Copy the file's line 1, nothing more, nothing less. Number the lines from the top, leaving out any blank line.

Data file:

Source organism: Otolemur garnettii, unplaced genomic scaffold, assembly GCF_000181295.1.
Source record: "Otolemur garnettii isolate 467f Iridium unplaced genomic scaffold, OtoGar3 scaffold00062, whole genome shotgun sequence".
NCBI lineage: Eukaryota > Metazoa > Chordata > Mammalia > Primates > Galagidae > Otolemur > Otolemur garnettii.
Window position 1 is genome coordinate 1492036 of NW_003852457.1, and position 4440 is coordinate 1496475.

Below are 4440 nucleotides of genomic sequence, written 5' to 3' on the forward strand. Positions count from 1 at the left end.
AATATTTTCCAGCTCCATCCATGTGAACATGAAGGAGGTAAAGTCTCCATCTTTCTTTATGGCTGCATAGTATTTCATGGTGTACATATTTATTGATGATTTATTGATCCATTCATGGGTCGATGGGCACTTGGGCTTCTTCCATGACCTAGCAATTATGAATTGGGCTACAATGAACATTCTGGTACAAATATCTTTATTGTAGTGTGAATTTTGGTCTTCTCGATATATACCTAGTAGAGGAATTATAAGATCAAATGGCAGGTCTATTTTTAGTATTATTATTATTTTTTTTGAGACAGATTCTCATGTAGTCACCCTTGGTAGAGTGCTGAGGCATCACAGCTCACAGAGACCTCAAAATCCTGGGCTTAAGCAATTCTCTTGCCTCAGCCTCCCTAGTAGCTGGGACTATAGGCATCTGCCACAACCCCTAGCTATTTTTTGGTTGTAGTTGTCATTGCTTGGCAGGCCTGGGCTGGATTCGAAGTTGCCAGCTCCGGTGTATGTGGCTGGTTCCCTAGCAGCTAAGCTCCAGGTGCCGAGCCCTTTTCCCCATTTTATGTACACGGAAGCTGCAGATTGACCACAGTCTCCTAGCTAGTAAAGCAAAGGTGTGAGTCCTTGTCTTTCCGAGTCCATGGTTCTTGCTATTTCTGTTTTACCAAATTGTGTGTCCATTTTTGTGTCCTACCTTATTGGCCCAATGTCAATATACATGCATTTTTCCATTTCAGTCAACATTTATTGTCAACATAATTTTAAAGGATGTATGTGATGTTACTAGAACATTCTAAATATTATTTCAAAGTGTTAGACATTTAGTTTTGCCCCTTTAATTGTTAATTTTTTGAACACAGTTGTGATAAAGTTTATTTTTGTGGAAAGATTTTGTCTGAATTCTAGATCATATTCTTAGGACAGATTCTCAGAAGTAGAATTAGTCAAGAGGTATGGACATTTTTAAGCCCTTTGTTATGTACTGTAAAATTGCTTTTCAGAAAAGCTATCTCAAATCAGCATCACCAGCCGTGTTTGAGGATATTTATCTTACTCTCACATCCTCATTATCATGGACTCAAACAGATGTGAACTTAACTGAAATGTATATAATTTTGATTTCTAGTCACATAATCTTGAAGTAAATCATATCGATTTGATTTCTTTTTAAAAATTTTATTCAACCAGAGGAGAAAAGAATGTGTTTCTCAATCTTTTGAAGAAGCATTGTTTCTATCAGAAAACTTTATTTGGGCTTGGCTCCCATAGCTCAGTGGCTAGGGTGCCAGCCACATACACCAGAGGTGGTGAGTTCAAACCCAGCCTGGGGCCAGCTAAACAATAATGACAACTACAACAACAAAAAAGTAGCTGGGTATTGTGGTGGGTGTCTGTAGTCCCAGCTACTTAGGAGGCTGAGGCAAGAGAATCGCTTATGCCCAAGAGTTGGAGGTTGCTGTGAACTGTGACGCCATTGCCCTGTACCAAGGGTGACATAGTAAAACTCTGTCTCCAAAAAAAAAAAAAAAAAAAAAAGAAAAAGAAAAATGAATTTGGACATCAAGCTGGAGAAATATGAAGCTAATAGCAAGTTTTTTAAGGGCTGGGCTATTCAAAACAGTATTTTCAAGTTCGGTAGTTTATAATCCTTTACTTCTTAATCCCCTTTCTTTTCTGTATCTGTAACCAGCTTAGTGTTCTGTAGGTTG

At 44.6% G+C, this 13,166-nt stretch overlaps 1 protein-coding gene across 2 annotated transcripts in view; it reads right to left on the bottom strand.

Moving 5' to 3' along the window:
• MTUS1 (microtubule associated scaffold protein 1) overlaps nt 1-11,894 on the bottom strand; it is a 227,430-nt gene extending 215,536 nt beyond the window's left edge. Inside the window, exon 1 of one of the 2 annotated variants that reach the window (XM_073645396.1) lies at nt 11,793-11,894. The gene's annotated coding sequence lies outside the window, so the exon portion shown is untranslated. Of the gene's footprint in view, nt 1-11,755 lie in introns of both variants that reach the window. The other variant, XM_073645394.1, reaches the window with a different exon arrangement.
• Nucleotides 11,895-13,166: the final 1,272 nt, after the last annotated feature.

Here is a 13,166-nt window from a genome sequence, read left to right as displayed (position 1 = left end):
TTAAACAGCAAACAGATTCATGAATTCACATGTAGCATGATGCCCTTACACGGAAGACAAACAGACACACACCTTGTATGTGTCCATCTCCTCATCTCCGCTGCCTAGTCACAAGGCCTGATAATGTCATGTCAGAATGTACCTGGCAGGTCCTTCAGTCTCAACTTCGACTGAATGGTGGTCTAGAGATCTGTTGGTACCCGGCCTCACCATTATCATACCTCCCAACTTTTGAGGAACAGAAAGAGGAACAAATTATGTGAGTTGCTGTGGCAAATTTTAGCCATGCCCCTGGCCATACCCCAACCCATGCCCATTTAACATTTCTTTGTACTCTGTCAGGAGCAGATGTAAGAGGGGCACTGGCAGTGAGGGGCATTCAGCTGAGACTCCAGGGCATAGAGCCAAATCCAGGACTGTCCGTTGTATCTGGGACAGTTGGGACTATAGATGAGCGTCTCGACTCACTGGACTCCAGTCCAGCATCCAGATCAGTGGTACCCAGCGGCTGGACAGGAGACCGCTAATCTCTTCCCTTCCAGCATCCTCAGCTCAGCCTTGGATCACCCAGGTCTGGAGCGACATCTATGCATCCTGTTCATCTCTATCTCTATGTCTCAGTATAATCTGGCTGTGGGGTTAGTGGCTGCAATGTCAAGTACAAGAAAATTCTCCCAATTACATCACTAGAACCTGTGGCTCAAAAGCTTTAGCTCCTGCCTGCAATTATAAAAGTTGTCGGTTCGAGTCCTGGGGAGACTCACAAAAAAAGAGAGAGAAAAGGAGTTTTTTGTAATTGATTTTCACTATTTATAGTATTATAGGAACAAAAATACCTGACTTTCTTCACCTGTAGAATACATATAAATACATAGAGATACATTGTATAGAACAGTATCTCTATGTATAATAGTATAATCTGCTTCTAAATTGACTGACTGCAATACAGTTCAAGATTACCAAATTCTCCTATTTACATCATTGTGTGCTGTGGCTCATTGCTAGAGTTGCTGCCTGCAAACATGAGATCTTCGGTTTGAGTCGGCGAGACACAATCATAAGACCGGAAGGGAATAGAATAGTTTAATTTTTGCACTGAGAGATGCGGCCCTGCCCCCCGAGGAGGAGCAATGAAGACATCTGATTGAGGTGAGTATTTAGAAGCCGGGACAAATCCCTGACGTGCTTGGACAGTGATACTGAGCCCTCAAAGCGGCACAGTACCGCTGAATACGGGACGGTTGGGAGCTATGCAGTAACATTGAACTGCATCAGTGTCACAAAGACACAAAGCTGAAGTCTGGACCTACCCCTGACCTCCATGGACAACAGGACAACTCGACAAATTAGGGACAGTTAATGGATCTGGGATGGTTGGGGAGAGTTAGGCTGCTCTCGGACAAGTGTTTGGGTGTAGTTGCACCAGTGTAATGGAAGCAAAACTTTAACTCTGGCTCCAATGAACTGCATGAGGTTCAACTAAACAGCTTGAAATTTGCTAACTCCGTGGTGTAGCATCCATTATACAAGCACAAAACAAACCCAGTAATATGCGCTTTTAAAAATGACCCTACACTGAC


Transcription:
Source organism: Otolemur garnettii, unplaced genomic scaffold, assembly GCF_000181295.1.